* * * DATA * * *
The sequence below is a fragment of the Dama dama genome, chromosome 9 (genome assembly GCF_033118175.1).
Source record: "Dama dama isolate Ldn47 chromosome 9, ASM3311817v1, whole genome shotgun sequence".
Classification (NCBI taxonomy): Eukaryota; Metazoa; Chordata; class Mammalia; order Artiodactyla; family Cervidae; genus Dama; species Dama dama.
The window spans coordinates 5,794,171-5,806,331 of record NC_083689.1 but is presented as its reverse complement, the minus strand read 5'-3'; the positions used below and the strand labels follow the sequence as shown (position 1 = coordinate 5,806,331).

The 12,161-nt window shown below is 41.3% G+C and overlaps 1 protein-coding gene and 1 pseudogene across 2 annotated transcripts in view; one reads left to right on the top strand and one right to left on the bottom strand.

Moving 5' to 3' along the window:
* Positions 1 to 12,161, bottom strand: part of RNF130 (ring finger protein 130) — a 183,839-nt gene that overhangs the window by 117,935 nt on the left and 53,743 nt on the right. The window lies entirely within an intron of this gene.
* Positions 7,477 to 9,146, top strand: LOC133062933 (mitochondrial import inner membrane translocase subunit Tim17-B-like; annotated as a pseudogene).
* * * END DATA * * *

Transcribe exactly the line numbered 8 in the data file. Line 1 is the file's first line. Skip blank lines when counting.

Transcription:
* Positions 7,477 to 9,146, top strand: LOC133062933 (mitochondrial import inner membrane translocase subunit Tim17-B-like; annotated as a pseudogene).